To my mind, Gladys Nilsson is the reigning queen of weird-ass figuration and has been for more than fifty years. She was a founding member of the Hairy Who, a group of six Chicago artists who showed together in the mid- to late 1960s and borrowed equally from high modernism and the sordid ranks of populist art to create irreverent images and objects. Their work seemed designed to challenge the tyranny of good taste and decorum, especially as defined by their contemporaries in New York and across Europe.
While many of her colleagues borrowed significantly from straight porn, underground comics, carny culture, and other grungy sources—spawning an edgy, anxious strain of art bristling with aggressive energy—Nilsson’s watercolors and mixed-media collages are full of playful femmes of all shapes and sizes. Notably, none of her subjects are pinups or glamour girls, yet all are libertines of one stripe or another who radiate creativity and insane levels of joy. Her lively protagonists strut and parade about, as if they were denizens of some sensualized, acid-tinged realm as envisioned by Antoni Gaudí or Anna Zemánková.
In her exhibition at Garth Greenan Gallery—featuring twenty-six shimmering watercolors made between 2021 and 2022—female voluptuaries presided over lushly beautiful settings where time seemed to stand still. Poised somewhere on the edge of the known world, Nilsson’s bevy of bathers, dancers, dryads, acrobats, contortionists, and beaus share their DNA with Matisse’s wild bacchants, as well as with those rare innocents who live light-years away from the din of urbanism and grimy industrialization. The artist’s adventures in paradise, however, come with a couple of catches. Lyrical though they may be, her sybarites are extremely distorted, their cartoonesque bodies an array of mismatched proportions and physical deformations that situate them well outside the spectrum of conventional feminine beauty. Their torsos are huge, their breasts pendulous, their arms and legs ridiculously elongated. And yet they aren’t the least bit perturbed, as each one is quite comfortable in her own zaftig fabulousness.
The celebrants created during 2021 collectively dominated the exhibition and were readily discernible in all their splendid glory. In Balanced (2021), we easily apprehended the contours of a robust, animated bather with tiny red-gloved hands who playfully leaps above a watery horizon. But the characters Nilsson invented in 2022 are much more fugitive and don’t give themselves over to the viewer all at once. Their bodies conflate with elements of the landscape, fold in and out of places unexpectedly, and have a tendency to disappear into wildly intricate, puzzle-like compositions.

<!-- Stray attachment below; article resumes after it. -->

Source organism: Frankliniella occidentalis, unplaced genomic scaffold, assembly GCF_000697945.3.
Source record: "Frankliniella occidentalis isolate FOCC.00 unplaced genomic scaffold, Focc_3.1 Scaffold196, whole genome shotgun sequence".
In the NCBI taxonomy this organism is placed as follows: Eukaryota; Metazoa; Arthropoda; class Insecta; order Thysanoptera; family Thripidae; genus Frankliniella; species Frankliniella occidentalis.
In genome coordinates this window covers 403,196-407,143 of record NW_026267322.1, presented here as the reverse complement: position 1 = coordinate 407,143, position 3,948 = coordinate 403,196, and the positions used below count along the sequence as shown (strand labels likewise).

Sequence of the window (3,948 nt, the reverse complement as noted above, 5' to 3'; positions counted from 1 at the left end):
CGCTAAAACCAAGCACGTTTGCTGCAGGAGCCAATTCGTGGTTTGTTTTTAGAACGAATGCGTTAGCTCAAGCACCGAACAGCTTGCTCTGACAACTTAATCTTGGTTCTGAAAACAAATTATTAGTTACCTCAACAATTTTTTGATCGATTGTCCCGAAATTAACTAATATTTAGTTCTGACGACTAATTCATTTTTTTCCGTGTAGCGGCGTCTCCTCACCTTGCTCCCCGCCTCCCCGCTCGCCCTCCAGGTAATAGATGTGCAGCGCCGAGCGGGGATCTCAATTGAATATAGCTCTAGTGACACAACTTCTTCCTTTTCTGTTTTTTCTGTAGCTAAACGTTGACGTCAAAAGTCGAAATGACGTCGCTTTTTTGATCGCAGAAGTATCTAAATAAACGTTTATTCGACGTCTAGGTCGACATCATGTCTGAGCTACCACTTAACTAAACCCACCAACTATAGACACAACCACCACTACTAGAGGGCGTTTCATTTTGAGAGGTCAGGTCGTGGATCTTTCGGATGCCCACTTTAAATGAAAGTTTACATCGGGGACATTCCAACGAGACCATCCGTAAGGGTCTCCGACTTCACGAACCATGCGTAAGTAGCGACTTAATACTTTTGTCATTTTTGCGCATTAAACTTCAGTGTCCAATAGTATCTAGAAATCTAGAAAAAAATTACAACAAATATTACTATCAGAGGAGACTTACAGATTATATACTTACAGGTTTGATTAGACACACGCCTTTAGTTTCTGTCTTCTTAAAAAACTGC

It was up to us to look for order where, at first glance, there appeared to be none; to extricate multicolored figures from the visual cacophony Nilsson devises in these pictures; to make clear distinctions about where these bodies begin or end; and, by tracing their contours, to restore them to the fullness of their forms. The task was virtually impossible in Jumpers (2022), where legs and tree trunks and ribboned streamers are a wild tangle of reds, blues, oranges, yellows, pinks, and greens. Spectacular disarray ruled the day, even in the relatively tranquil environs depicted in A Stretch Too Far (2021), in which a bather reaches languidly across a diptych filled with perhaps a dozen other subjects hidden in the water and flora along a shore.
Examining Nilsson’s art was a durational experience that started off like a game, but ultimately drew us into a meditation on the relevance of her protean beings. The boundless sense of optimism that percolated in the ’60s, a cultural backdrop for her bouncy happy babes, was greatly tempered here. Bathers, in their idylls, are anachronisms that today may poetically represent a form of resistance—not unlike those who inhabit the late works of Cézanne, or those produced by Renoir in the last years of his life. Both artists found new life in figures that embodied sentiments at odds with the momentum of the modern world. It’s precisely because Nilsson’s subjects don’t fit the picture anymore that they have accrued the power to push back against the clamorous pace of our treacherous present.